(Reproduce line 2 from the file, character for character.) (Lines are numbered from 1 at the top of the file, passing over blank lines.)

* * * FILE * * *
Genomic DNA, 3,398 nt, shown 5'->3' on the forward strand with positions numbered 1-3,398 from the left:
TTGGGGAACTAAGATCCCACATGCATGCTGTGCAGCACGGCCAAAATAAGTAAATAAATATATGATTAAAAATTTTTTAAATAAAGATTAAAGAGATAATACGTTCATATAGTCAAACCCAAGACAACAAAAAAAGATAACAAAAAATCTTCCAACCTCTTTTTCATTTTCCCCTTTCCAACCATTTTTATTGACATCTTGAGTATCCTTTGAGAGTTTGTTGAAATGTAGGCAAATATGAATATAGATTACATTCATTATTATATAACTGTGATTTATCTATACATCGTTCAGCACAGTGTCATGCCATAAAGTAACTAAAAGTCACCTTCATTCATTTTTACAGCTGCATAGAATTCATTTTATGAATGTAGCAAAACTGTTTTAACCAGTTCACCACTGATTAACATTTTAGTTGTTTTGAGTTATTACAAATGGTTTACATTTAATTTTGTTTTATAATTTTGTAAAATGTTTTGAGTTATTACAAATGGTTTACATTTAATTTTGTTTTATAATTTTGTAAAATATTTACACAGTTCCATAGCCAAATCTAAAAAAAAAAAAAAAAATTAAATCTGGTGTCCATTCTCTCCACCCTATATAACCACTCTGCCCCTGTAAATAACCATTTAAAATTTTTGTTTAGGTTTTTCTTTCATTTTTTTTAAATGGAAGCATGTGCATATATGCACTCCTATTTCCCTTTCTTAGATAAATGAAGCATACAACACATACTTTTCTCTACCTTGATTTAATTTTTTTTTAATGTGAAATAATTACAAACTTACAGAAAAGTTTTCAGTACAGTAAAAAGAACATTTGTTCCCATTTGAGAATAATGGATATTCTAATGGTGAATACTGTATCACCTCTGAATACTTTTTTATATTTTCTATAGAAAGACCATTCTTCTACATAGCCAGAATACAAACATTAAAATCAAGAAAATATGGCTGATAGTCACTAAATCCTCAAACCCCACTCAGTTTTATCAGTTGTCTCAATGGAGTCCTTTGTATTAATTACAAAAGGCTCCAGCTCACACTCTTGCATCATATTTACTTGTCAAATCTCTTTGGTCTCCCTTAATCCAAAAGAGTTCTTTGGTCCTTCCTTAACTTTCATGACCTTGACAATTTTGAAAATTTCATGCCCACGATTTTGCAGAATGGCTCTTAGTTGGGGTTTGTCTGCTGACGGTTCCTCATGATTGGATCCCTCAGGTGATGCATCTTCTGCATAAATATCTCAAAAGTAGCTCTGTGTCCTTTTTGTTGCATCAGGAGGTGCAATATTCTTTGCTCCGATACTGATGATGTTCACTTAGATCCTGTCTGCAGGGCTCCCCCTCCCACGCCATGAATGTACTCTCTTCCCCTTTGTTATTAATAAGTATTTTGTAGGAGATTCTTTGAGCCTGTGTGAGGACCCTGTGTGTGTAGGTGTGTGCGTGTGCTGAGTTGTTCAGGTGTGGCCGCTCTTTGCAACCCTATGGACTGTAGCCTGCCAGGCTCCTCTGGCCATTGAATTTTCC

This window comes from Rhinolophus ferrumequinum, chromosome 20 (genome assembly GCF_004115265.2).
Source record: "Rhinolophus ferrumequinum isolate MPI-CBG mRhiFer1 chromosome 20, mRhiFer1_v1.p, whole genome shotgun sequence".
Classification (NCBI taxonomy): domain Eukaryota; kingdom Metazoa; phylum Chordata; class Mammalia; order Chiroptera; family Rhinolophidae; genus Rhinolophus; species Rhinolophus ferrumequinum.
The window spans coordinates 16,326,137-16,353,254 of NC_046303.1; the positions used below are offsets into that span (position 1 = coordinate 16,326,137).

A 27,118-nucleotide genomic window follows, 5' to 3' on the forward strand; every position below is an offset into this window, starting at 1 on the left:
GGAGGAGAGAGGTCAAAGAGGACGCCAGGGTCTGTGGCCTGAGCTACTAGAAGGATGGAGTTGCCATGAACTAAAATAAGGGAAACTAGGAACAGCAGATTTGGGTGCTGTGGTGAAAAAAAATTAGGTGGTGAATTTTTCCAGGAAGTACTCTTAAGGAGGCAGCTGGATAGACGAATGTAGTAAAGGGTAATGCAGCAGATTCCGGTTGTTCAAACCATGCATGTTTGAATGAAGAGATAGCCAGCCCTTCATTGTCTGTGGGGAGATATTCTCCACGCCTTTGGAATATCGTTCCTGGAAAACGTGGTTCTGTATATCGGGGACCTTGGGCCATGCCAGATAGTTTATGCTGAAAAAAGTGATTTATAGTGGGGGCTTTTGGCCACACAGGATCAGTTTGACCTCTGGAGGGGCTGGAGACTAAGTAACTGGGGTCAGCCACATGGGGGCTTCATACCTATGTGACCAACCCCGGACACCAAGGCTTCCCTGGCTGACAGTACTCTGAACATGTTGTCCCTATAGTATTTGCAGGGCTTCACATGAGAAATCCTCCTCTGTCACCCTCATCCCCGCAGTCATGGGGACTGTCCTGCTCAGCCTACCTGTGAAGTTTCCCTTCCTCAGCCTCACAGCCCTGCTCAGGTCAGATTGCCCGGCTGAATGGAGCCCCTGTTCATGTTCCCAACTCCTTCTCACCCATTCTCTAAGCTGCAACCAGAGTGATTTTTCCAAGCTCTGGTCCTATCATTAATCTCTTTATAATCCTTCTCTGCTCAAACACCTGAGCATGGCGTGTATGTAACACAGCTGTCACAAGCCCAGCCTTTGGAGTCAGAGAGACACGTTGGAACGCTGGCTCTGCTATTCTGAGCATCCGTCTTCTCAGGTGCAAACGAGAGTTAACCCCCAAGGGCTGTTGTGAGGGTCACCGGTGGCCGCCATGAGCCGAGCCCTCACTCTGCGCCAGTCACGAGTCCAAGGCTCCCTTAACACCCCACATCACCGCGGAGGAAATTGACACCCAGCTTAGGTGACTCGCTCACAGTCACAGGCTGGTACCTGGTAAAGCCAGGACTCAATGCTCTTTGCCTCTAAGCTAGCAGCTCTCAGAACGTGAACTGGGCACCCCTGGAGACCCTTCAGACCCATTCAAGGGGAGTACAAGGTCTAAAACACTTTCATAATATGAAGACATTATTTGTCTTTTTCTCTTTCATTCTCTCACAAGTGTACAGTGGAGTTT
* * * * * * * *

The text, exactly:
TTGGGGAACTAAGATCCCACATGCATGCTGTGCAGCACGGCCAAAATAAGTAAATAAATATATGATTAAAAATTTTTTAAATAAAGATTAAAGAGATAATACGTTCATATAGTCAAACCCAAGACAACAAAAAAAGATAACAAAAAATCTTCCAACCTCTTTTTCATTTTCCCCTTTCCAACCATTTTTATTGACATCTTGAGTATCCTTTGAGAGTTTGTTGAAATGTAGGCAAATATGAATATAGATTACATTCATTATTATATAACTGTGATTTATCTATACATCGTTCAGCACAGTGTCATGCCATAAAGTAACTAAAAGTCACCTTCATTCATTTTTACAGCTGCATAGAATTCATTTTATGAATGTAGCAAAACTGTTTTAACCAGTTCACCACTGATTAACATTTTAGTTGTTTTGAGTTATTACAAATGGTTTACATTTAATTTTGTTTTATAATTTTGTAAAATGTTTTGAGTTATTACAAATGGTTTACATTTAATTTTGTTTTATAATTTTGTAAAATATTTACACAGTTCCATAGCCAAATCTAAAAAAAAAAAAAAAAATTAAATCTGGTGTCCATTCTCTCCACCCTATATAACCACTCTGCCCCTGTAAATAACCATTTAAAATTTTTGTTTAGGTTTTTCTTTCATTTTTTTTAAATGGAAGCATGTGCATATATGCACTCCTATTTCCCTTTCTTAGATAAATGAAGCATACAACACATACTTTTCTCTACCTTGATTTAATTTTTTTTTAATGTGAAATAATTACAAACTTACAGAAAAGTTTTCAGTACAGTAAAAAGAACATTTGTTCCCATTTGAGAATAATGGATATTCTAATGGTGAATACTGTATCACCTCTGAATACTTTTTTATATTTTCTATAGAAAGACCATTCTTCTACATAGCCAGAATACAAACATTAAAATCAAGAAAATATGGCTGATAGTCACTAAATCCTCAAACCCCACTCAGTTTTATCAGTTGTCTCAATGGAGTCCTTTGTATTAATTACAAAAGGCTCCAGCTCACACTCTTGCATCATATTTACTTGTCAAATCTCTTTGGTCTCCCTTAATCCAAAAGAGTTCTTTGGTCCTTCCTTAACTTTCATGACCTTGACAATTTTGAAAATTTCATGCCCACGATTTTGCAGAATGGCTCTTAGTTGGGGTTTGTCTGCTGACGGTTCCTCATGATTGGATCCCTCAGGTGATGCATCTTCTGCATAAATATCTCAAAAGTAGCTCTGTGTCCTTTTTGTTGCATCAGGAGGTGCAATATTCTTTGCTCCGATACTGATGATGTTCACTTAGATCCTGTCTGCAGGGCTCCCCCTCCCACGCCATGAATGTACTCTCTTCCCCTTTGTTATTAATAAGTATTTTGTAGGAGATTCTTTGAGCCTGTGTGAGGACCCTGTGTGTGTAGGTGTGTGCGTGTGCTGAGTTGTTCAGGTGTGGCCGCTCTTTGCAACCCTATGGACTGTAGCCTGCCAGGCTCCTCTGGCCATTGAATTTTCC